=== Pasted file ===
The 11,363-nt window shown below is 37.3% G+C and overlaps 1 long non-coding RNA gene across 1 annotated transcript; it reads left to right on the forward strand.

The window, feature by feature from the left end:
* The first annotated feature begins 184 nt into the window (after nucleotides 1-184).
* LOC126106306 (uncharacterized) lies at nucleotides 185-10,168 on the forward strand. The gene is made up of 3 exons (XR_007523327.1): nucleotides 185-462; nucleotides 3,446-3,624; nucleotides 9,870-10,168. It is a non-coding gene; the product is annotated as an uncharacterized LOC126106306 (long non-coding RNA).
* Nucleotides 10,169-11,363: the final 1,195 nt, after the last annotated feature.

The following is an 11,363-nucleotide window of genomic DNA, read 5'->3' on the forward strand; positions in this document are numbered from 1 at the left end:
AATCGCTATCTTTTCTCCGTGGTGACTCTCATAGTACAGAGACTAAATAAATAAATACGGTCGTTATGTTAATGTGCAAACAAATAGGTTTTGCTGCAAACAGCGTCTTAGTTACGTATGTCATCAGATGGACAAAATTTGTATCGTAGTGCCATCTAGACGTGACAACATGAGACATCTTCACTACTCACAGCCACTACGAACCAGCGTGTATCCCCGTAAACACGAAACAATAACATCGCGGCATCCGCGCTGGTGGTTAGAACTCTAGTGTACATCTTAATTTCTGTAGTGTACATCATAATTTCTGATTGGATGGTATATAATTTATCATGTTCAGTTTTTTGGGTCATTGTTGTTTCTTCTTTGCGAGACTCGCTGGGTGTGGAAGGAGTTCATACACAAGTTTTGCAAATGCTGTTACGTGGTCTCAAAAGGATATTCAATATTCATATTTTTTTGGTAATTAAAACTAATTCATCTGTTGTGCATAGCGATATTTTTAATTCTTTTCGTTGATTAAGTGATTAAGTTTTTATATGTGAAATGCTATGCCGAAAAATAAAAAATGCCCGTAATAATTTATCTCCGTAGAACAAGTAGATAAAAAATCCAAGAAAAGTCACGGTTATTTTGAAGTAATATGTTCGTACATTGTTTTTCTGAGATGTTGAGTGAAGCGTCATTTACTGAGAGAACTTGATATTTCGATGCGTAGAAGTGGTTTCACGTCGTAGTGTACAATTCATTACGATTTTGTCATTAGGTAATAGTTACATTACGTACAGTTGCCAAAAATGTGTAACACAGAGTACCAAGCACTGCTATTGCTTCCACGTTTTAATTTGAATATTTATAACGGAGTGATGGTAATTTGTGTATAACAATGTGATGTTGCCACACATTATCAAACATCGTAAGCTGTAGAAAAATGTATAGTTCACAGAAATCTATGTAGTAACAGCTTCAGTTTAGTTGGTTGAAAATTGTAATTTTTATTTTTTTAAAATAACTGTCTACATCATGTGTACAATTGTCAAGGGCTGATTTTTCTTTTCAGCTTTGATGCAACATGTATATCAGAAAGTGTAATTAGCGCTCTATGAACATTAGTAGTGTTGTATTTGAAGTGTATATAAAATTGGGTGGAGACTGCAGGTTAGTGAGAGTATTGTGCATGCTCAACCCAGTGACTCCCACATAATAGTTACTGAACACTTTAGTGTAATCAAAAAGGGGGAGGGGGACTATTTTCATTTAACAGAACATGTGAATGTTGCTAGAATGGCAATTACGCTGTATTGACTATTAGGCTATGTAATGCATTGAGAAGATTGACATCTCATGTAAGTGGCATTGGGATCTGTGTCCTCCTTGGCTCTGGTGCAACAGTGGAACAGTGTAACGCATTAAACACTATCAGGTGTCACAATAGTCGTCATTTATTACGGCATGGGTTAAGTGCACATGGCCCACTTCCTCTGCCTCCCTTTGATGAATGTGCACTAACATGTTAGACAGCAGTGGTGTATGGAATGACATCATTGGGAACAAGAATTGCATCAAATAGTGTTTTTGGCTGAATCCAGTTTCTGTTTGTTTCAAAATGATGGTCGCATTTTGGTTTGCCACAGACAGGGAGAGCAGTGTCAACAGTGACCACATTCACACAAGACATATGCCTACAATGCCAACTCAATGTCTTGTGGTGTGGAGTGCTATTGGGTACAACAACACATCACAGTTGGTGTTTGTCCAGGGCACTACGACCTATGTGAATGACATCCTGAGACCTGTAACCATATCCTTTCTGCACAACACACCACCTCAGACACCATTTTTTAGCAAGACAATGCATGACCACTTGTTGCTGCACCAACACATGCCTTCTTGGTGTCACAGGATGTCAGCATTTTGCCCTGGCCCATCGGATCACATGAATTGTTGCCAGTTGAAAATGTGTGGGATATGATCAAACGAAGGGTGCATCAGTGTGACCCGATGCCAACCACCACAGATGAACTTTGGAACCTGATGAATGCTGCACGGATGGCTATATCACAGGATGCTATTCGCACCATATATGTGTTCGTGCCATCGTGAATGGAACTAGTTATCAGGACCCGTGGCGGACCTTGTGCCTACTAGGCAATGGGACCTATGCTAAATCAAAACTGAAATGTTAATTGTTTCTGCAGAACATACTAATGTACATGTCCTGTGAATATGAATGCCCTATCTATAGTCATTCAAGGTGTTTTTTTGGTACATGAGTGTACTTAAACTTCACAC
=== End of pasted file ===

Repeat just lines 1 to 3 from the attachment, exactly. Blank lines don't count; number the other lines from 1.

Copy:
The 11,363-nt window shown below is 37.3% G+C and overlaps 1 long non-coding RNA gene across 1 annotated transcript; it reads left to right on the forward strand.

The window, feature by feature from the left end:
* The first annotated feature begins 184 nt into the window (after nucleotides 1-184).